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This review confirms the substantial mortality associated with fulminant C difficile colitis (FCDC). Independent predictors of mortality are similar to results from other reviews: advanced patient age (≥70 years), profound leukocytosis (≥35 000/μL), and the need for cardiopulmonary support. Nearly half of those who required colectomy were experiencing multisystem organ failure prior to surgery.
The fact that patients admitted to the surgical department experienced a better outcome is noteworthy. The authors speculate that improved survival in this cohort may reflect both the increased rate of urgent colectomy and the shorter interval between admission and operation for patients in the surgical department, a factor that has been associated with improved survival in other series. This subset analysis excludes 63 patients who developed FCDC while hospitalized for other medical problems. According to the report, 29 of these 63 patients were treated in the surgery department. Treatment outcome in these 29 patients could be germane to any comparison of differences in treatment strategy and patient outcome.
The study provides little insight into alternative strategies for improvement of the dismal outcome associated with FCDC. It comes as no surprise that results are poor when elderly patients with acute respiratory failure and/or hemodynamic instability require urgent colectomy. Ideally, surgery should be undertaken before these complications develop. Increased patient age, immunosuppression, hypoalbuminemia, significant leukocytosis, and increased serum lactate levels have all been shown, in this or other reviews, to correlate with the need for operation and with ultimate treatment outcome. Nevertheless, there is no absolute threshold in any of these categories and no finding on CT scan, short of pneumoperitoneum, that predicts the need for operation with certainty for an individual patient.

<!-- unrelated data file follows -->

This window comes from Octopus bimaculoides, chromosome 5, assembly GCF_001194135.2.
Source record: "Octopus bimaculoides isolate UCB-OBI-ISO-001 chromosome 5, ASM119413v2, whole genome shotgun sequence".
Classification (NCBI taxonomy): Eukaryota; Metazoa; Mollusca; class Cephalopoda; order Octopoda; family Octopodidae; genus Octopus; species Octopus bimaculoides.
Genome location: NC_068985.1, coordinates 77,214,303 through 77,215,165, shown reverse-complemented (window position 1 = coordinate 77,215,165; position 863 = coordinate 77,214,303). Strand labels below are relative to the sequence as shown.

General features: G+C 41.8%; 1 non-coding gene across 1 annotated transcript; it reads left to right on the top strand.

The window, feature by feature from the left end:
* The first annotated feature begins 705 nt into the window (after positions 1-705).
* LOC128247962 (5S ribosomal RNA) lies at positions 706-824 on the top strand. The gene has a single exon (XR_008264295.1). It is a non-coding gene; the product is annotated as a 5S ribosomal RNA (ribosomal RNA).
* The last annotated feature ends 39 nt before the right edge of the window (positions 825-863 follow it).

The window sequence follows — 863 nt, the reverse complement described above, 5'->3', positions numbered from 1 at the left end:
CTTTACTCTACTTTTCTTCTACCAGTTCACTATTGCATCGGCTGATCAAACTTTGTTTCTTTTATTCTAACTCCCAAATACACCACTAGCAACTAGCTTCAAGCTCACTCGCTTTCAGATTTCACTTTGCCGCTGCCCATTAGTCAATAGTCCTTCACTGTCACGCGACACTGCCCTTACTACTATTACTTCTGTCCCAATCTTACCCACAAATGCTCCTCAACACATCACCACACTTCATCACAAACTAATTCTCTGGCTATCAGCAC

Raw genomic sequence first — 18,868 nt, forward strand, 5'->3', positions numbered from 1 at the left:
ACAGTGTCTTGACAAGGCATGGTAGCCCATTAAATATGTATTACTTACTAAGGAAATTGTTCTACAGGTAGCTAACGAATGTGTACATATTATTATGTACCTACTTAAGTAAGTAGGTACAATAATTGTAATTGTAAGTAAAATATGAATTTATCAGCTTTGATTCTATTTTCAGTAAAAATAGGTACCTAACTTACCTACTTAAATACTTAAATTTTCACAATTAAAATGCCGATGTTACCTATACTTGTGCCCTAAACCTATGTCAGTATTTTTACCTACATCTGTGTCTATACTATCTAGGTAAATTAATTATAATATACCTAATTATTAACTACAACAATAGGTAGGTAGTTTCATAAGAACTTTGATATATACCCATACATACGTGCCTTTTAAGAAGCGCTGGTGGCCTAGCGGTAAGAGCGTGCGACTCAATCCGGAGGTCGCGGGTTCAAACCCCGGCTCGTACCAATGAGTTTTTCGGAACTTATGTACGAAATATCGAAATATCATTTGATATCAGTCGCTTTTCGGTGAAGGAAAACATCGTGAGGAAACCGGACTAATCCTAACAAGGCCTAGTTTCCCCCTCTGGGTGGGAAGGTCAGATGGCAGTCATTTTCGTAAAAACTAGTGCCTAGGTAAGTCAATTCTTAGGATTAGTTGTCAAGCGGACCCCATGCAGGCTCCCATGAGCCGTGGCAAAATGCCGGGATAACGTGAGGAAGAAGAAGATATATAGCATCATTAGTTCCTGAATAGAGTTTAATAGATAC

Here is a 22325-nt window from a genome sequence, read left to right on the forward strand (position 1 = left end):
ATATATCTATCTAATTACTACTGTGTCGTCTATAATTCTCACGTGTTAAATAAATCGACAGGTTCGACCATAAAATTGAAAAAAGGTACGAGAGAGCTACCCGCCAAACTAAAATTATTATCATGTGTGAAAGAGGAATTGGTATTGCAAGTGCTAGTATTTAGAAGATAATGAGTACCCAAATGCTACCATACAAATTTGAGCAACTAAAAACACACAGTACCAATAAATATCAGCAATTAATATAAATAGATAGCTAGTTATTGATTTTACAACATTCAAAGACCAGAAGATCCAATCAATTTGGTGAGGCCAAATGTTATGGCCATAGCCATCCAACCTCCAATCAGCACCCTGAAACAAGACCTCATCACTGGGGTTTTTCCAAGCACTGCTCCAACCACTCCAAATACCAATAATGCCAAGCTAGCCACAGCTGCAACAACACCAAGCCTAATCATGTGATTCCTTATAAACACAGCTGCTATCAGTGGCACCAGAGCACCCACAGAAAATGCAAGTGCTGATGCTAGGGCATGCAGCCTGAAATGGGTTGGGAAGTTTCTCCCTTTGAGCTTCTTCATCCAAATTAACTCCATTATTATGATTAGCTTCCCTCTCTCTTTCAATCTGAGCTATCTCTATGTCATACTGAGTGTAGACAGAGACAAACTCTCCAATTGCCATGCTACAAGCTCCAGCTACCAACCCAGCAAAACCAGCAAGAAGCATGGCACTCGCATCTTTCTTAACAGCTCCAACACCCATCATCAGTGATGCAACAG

Epidemic outbreaks of FCDC have been attributed to the emergence of a more virulent strain of the organism (NAP-1/027). The proportion of sporadic cases of FCDC caused by NAP-1/027 is uncertain. Currently there is no way to rapidly identify infections caused by this strain, to our knowledge. Whether this information would influence indications for operation in patients with FCDC remains speculative.
Until more precise criteria for surgical intervention are identified, patients with FCDC should be managed in similar fashion to patients with other forms of toxic colitis. After resuscitative measures have been initiated, medical therapy for the specific cause of the disease should be instituted. For FCDC this should include the use of intravenous metronidazole as well as oral vancomycin. Although vancomycin is more effective, delivery of the drug to the colon can be impaired when the disease is complicated by a paralytic ileus. Intravenous administration of metronidazole may produce therapeutic levels in the colonic lumen as a result of biliary and intestinal excretion. Active involvement by surgeons in the assessment and treatment of these patients is crucial. Any sign of further clinical deterioration or absence of objective improvement within 24-48 hours should be indications for urgent laparotomy. Total abdominal colectomy with ileostomy and preservation of the rectum is the procedure of choice, regardless of the appearance of the colon at laparotomy.
Correspondence: Dr Murray, Chief, Division of Colon and Rectal Surgery, Department of Surgery, Dartmouth Hitchcock Medical Center, One Medical Center Dr, Lebanon, NH 03756 (firstname.lastname@example.org).
Financial Disclosure: None reported.
Murray JJ. Fulminant Clostridium difficile Colitis—Invited Critique. Arch Surg. 2009;144(5):439–440. doi:10.1001/archsurg.2009.53
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